- The Washington Times - Saturday, May 14, 2005

LONDON (Agence France-Presse) — For more than a century, teams of donkeys have carried tourists down the beach at Blackpool, on the English coast of the Irish Sea, one of Britain’s top tourist destinations. But only now are the beasts of burden getting a compulsory lunch break.

As part of a wide-ranging “employment rights” charter for donkeys announced Wednesday, Blackpool council inspectors will carry out spot-checks on the beach to ensure the animals get an hour off to munch hay.

The 200 animals working at the coastal resort in northwest England carry tourists along the beach throughout the summer.

Under the new rules, donkeys can only work from 10:00 a.m. to 7:00 p.m., and they get Fridays off as well as the lunch break.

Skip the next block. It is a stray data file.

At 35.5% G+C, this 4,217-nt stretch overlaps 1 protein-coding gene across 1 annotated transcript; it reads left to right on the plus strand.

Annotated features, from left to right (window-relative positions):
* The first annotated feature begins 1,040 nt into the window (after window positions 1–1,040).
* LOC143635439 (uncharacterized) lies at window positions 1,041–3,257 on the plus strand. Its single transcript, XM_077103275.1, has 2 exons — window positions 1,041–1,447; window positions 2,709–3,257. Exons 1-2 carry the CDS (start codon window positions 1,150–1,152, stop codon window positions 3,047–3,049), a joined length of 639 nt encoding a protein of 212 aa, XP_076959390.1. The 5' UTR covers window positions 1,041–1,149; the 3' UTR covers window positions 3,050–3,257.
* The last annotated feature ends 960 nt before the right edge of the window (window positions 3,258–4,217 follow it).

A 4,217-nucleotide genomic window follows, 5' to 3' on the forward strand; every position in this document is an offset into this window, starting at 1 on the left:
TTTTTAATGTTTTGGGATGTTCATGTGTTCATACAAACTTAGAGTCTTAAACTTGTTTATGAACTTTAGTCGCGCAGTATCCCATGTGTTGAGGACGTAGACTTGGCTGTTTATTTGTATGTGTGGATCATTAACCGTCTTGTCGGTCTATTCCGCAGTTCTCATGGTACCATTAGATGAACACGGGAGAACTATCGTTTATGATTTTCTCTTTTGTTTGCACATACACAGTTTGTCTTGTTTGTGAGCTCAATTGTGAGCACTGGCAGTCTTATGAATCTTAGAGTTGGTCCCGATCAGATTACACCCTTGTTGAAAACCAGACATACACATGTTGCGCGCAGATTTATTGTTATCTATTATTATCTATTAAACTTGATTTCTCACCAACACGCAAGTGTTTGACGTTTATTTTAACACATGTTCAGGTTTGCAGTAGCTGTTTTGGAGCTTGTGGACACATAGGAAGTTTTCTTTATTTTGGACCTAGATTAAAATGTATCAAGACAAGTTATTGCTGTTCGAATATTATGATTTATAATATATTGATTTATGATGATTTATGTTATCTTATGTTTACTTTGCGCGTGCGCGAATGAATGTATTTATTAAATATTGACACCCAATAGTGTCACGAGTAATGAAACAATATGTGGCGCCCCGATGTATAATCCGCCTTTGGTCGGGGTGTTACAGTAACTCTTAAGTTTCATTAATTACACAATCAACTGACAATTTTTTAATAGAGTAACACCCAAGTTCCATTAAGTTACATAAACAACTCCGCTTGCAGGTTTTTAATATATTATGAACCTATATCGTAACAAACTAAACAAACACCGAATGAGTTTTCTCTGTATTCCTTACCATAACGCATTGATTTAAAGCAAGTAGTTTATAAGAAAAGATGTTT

They will also get an annual health check, in which officials and veterinarians will examine each animal’s hooves, ears, teeth and coat to verify they are in good condition.

A spokeswoman said the council would carry out inspections to ensure the animals, whose ancestors were brought to the region to work in coal mines, are well treated.

“Some people might think it is quite a hard day on the beach with no break,” she said. “It is an important part of our tourism business. We want the donkeys to be happy and healthy.”

Some of the rules existed already, and the council codified the regulations to make sure they are well known, the spokeswoman added.

“The donkeys’ Friday off is a bylaw that has been in place for — well, donkey’s years,” she explained.

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